4. First-Stage Merging: Once a predefined number of users have submitted their individual transcripts for a particular segment, the BSpeak engine merges their transcripts using multiple string alignment and a majority voting process to obtain a best estimation transcript. If speech recognition errors are randomly distributed, aligning transcripts reduces the errors since the correct word is recognized for the majority of the users. The BSpeak engine then compares individual transcripts to the best estimation transcript to determine users’ reward for that particular task. Once the cumulative amount earned by a user reaches 10 INR, a digital payment using Paytm is sent to the user.

5. Second-Stage Merging: The BSpeak engine concatenates the best estimation transcript for all segments into one large file to yield the final transcript for the original audio file.

We conducted accessibility and usability evaluations of BSpeak and compared its affordances and limitations with MTurk. To do so, we designed accessible speech transcription and information retrieval tasks on MTurk and BSpeak and asked 15 low-income blind people to use MTurk and BSpeak to do these tasks. Our mixed-methods analysis indicated that despite creating an MTurk task with accessible features and clear instructions, participants experienced several accessibility and usability barriers due to MTurk’s inaccessible underlying implementation. A poorly designed user interface (UI), unlabeled UI elements, improper use of HTML headings, and absence of landmarks exacerbated their user experience. In contrast to MTurk, participants found BSpeak significantly more accessible and usable. They completed significantly more tasks in a lesser time with a higher performance and a lower mental demand, frustration, and effort. They commended its easy-to-understand layout and found the ability to transcribe audio files by speaking as BSpeak’s key strength. They also preferred generating transcripts by speaking to avoid spelling errors that typing might generate due to constrained space on the phone’s keyboard.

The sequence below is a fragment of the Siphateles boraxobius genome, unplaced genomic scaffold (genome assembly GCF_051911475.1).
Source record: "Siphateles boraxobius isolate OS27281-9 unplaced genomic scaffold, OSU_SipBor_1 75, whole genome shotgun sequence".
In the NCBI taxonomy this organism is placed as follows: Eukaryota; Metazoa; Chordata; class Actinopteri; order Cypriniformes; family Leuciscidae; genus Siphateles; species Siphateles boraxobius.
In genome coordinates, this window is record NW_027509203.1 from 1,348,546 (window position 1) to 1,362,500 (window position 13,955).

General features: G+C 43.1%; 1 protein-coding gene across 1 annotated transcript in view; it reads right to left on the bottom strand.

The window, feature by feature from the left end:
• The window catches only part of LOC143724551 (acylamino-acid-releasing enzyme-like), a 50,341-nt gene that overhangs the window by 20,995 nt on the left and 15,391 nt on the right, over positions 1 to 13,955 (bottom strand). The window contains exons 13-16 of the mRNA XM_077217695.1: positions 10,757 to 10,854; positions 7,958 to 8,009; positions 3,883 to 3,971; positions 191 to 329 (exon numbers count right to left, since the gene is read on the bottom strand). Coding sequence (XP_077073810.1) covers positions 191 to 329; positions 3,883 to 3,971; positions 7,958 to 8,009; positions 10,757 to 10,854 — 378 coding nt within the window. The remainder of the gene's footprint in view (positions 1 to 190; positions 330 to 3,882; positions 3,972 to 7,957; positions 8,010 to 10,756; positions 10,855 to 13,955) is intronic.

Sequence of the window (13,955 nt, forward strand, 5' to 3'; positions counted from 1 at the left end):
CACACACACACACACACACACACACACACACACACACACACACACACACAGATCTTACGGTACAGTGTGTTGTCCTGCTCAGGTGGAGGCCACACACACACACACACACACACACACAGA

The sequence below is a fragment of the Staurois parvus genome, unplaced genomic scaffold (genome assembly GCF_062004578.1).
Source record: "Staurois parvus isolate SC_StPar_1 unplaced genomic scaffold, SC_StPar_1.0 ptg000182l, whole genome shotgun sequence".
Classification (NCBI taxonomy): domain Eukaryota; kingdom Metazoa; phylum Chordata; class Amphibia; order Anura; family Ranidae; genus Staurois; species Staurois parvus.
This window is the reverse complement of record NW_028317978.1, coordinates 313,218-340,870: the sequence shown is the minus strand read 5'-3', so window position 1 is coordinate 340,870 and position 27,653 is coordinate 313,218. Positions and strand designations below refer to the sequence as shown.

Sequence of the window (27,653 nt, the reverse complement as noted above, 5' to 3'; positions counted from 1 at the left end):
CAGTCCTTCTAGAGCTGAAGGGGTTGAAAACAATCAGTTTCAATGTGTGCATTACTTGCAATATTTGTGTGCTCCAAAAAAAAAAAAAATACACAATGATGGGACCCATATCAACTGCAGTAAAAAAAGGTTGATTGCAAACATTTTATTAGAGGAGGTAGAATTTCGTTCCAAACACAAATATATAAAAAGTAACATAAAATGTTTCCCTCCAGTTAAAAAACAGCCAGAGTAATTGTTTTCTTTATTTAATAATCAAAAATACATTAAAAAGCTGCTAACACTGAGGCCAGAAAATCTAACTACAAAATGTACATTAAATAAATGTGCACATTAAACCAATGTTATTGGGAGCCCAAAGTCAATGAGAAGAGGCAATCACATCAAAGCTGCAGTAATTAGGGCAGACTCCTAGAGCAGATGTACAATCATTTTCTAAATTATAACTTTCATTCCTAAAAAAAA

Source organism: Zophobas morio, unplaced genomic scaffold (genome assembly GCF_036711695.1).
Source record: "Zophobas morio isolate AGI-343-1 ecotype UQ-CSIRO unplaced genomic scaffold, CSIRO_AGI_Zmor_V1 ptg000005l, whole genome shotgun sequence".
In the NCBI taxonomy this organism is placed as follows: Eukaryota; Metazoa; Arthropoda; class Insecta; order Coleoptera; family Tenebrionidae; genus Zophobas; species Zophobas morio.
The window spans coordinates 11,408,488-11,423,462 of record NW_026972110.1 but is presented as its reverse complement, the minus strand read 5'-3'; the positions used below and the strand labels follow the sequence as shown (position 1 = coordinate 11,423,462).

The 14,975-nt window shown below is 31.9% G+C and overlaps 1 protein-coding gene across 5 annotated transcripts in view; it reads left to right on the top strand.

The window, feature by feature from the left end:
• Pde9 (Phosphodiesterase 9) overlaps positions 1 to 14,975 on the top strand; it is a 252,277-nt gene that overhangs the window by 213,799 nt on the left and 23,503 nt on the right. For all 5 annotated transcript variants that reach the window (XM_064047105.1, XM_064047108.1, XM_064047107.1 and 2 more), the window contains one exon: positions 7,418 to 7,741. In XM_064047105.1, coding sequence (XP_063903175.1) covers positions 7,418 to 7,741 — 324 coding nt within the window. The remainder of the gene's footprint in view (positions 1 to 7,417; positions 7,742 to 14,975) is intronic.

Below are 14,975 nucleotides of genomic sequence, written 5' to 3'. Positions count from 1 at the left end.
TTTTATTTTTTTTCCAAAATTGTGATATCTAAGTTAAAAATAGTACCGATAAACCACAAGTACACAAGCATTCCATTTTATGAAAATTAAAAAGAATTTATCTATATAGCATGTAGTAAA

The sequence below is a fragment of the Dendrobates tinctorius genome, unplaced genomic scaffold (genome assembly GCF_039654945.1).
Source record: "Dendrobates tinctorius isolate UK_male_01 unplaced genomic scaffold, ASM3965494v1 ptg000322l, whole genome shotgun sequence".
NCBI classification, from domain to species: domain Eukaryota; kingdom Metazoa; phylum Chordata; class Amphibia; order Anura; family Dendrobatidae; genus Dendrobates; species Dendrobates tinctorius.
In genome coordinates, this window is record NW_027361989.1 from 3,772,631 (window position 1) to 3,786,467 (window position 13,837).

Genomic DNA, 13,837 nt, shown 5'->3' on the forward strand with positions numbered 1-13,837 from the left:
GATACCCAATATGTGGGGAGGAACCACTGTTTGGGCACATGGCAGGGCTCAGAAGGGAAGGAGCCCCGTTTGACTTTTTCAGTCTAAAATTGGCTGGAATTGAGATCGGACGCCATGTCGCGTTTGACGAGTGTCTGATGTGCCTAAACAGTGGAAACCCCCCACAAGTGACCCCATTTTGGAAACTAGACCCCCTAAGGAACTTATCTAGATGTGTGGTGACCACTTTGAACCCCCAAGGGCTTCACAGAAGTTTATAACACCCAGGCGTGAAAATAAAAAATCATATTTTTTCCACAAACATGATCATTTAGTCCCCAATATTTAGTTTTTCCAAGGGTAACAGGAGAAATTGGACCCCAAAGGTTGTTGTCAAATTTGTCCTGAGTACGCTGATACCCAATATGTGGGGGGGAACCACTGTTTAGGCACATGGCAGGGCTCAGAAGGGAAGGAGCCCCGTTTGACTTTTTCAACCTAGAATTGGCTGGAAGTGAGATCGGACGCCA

Finally, we conducted a two-week field deployment in India with low-income blind people from rural and peri-urban India to examine BSpeak’s acceptability and feasibility to supplement income of low-income blind people. During the deployment, 24 BSpeak users collectively completed over 16,000 tasks to earn ₹7,310 (~USD 111). The expected payout per hour of the application use was ₹36, comparable to the average hourly wage rate in India. The BSpeak engine produced transcriptions with about 90% accuracy. The cost of transcription was USD 1.20 per minute, one-fourth of the industry standard for transcription of audio files in local languages and accents. Our mixed-methods analysis indicated that BSpeak enhanced the earning potential of blind people. Users also self-reported improvements in general knowledge and language skills.

For more details, please read our CHI 2018 and CHI 2017 papers.

Human-Centered Computing Across Borders

This publication is meant to be a co-learning space for researchers working on human-centered computing, across various borders and intersections. Here we share our stories, work, reviews for others' work, and more. Join us!

Aditya Vashistha

Written by

CSE PhD candidate at the University of Washington.

Human-Centered Computing Across Borders

This publication is meant to be a co-learning space for researchers working on human-centered computing, across various borders and intersections. Here we share our stories, work, reviews for others' work, and more. Join us!